June 9, 2006
The media in Saudi Arabia has begun to broach topics such as religious extremism, women’s rights and unemployment that were once strictly off limits.
The changes have provided new insight into what has long been one of the most closed and conservative societies in the world.
In speeches broadcast on Saudi television, King Abdullah has repeated what is now the dominant message of his reign – Saudi Arabia must stamp out the threat of home-grown Islamic extremism. It is a complete switch after decades of denial that Saudi Arabia had any such problem. It was the involvement of Saudi citizens in 9/11 that forced the reversal. The Saudi media changed, too – as for the first time it began to examine issues that had once been hidden.
“Journalists and newspapers have begun to tackle taboo subjects – like unemployment, crime, the issues of women’s rights and security forces’ battles with Islamic extremists,” says Joel Campagna of the Committee to Protect Journalists who has spent months assessing these changes.
“This type of coverage was not in evidence over the last decade – after all, remember Saudi Arabia in the early 1990s was a country where after Saddam Hussein’s invasion of Kuwait, the press didn’t report the invasion for the first 48 hours.”
On May 12, 2003, Saudi TV flashed the news that the capital Riyadh was itself the latest target of Islamist suicide bombers. The attacks provoked unprecedented criticism in the Saudi press of religious extremism. There was an interesting example involving a Saudi columnist Adel al-Toraifi who wrote for al-Watan at the time,” says Joel Campagna.
“He had submitted a column a few days before the suicide bombing in Riyadh. It was critical of religious extremism in Saudi Arabia and warned of potential violence on the scale of 11 September in the Kingdom if the government didn’t act.
“That column was spiked by his editor and a few days after the suicide bombings he resubmitted the piece and it ran.”
But the caution of the Saudi authorities had not been swept aside – it soon became clear that the conservative religious establishment would not take the unprecedented media criticism without hitting back. “It got to the point where one Saudi writer even challenged the writings of Ibn Taymiyya who was a mediaeval religious philosopher whose teachings are the underpinning of the Wahhabi doctrine that prevails inside Saudi Arabia – and this was an extremely explosive piece which set off rancorous protests and eventually led to the dismissal of Jamal Kashoggi who was then editor in chief of al-Watan,” Joel Campagna says.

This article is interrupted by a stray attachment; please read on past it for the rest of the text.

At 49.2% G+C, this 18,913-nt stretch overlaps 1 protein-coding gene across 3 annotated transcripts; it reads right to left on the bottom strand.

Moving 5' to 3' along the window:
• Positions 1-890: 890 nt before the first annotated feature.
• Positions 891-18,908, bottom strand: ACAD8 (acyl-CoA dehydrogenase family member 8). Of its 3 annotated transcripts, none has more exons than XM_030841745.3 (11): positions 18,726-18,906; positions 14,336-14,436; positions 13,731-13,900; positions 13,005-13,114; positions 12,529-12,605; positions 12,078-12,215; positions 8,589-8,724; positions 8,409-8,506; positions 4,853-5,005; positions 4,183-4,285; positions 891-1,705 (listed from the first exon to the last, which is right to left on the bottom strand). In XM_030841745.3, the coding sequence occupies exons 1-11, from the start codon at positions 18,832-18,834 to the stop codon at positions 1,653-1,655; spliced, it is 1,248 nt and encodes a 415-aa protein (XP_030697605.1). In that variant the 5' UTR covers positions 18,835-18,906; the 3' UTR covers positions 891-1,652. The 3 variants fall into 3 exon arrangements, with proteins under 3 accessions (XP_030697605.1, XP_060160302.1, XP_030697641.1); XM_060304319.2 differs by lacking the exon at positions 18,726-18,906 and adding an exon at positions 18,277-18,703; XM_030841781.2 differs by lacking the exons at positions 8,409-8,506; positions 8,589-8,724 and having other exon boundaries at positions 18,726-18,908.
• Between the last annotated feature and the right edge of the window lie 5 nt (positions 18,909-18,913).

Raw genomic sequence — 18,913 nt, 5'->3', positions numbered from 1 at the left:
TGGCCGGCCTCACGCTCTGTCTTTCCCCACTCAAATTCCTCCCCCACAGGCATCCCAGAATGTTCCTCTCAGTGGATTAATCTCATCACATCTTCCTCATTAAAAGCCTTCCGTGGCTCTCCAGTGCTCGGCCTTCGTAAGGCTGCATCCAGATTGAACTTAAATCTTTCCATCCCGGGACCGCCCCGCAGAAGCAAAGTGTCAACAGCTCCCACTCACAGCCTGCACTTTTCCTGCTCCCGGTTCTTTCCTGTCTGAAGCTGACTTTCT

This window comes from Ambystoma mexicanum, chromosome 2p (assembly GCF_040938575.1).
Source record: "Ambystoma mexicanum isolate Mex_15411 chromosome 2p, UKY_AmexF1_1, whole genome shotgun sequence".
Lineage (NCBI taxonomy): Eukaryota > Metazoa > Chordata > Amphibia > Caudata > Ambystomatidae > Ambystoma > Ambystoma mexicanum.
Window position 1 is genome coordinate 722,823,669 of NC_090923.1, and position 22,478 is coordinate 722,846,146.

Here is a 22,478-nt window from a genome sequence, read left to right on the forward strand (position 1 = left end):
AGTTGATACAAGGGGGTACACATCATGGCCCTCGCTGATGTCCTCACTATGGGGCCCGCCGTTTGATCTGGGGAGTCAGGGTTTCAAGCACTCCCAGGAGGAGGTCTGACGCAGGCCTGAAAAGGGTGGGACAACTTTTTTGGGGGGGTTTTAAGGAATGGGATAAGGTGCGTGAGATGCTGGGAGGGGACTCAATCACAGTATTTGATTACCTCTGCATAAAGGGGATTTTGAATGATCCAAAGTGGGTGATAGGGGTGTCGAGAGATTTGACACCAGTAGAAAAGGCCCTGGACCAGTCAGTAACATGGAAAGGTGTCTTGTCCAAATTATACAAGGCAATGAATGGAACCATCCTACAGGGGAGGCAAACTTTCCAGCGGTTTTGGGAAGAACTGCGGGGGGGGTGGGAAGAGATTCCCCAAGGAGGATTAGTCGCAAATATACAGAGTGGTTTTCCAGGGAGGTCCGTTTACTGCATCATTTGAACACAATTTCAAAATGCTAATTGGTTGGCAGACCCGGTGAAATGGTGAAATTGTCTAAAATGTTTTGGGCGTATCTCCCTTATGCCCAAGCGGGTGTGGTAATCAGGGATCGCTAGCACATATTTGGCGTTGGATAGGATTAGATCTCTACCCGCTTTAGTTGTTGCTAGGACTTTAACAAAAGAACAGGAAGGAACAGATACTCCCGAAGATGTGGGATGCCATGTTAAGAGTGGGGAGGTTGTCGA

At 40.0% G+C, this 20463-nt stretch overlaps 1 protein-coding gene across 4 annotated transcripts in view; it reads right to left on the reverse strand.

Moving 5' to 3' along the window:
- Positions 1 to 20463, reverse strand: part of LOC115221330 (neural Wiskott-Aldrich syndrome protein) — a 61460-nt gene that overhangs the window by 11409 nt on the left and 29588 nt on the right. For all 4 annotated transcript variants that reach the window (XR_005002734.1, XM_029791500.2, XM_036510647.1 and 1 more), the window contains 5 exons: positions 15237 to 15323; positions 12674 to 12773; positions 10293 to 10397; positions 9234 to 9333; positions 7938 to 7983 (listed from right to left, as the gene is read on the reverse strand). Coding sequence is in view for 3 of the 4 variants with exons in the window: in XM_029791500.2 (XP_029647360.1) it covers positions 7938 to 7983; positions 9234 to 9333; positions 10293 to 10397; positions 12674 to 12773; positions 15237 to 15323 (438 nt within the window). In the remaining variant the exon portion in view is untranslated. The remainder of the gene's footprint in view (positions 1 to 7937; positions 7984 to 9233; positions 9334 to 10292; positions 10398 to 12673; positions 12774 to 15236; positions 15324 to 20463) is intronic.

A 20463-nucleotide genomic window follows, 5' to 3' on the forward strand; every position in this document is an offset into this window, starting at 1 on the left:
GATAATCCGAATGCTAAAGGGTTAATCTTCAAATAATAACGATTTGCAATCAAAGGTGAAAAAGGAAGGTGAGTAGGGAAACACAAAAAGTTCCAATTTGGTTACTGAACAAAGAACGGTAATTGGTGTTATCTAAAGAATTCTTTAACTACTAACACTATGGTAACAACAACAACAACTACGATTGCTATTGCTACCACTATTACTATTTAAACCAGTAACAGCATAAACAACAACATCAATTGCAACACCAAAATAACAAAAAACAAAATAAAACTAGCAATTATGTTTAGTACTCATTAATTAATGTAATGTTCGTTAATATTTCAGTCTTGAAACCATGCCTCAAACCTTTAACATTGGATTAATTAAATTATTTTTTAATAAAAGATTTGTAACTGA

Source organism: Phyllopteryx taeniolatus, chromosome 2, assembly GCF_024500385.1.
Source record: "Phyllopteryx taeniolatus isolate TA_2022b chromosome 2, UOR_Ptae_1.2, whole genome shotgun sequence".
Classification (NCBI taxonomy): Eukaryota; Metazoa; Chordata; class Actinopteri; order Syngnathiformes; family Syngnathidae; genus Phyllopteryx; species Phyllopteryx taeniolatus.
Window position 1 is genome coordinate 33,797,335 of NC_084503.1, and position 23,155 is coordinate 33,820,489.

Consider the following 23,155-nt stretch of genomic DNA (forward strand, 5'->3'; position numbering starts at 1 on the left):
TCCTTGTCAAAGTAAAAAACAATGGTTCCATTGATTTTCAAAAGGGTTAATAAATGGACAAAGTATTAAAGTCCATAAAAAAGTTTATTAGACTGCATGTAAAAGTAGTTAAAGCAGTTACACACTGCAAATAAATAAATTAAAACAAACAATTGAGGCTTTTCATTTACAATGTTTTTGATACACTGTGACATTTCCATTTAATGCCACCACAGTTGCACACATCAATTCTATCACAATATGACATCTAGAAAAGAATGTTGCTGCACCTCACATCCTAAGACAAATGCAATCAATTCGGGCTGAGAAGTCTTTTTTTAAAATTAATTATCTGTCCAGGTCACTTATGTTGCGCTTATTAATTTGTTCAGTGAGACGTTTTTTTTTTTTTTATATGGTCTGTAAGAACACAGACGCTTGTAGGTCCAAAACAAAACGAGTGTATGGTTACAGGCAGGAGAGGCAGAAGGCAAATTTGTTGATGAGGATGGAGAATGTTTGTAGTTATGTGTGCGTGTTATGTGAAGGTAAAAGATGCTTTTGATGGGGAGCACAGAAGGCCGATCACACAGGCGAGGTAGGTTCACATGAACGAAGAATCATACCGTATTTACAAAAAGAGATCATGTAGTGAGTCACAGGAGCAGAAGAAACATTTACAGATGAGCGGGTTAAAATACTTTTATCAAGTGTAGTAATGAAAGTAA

Opening the door
Now based in Washington as media advisor to the Saudi ambassador to the US, Jamal Kashoggi says he has no regrets.
“I feel good about the price that was paid because it opened up the door for more openness in the Saudi media,” he said.”It’s now very common for Saudi intellectuals to argue even with the Grand Mufti, and this is very healthy. We will always maintain our respect for our scholars and clergy and muftis – but at the same time one of the good things about our Wahhabi background is we see no-one as holy except God himself.”
Joel Campagna Committee to Protect Journalists
But self-censorship is still strong in Saudi Arabia. The recent detention of a young journalist, Rabah al-Quwai, was covered by only one newspaper.
He had written articles suggesting some Islamic teaching in Saudi Arabia was encouraging violence.
Joel Campagna says what happened to Rabah Al-Quwai shows the obstacles still blocking real freedom of speech.
“I think what his case goes to illustrate is there are these pressures – with journalists who continue to be in the crosshairs of the government, of religious conservatives.
“They face behind-the-scenes pressures and are impeded in their ability to operate freely and to publish news and views about sensitive topics.”
Afraid of reform
These are confusing times for Saudi journalists, with unclear signals over what they can and can’t write.
The inconsistency is largely down to the conflict between those pursuing limited reform in the government and the conservative religious establishment that sees such changes as a threat.
“Sometimes a writer feels that the government is encouraging let’s say women’s reform, women’s empowerment and then he goes and writes furiously and aggressively about this and then he will receive a telephone call from an official advising him to be patient, to refrain from using certain words,” says Jamal Kashoggi.
“He must have received a complaint from one of the sceptics – one of the paranoid conservative circles who is afraid of this approaching reform.”
King Abdullah is trying to create a national dialogue to reconcile these differences and the Saudi media is seen as key to this effort.
Some say the changes are a way for Saudi society to begin to see itself and understand itself more clearly as it faces the prospect of social, cultural and political upheaval.
© BBC MMVI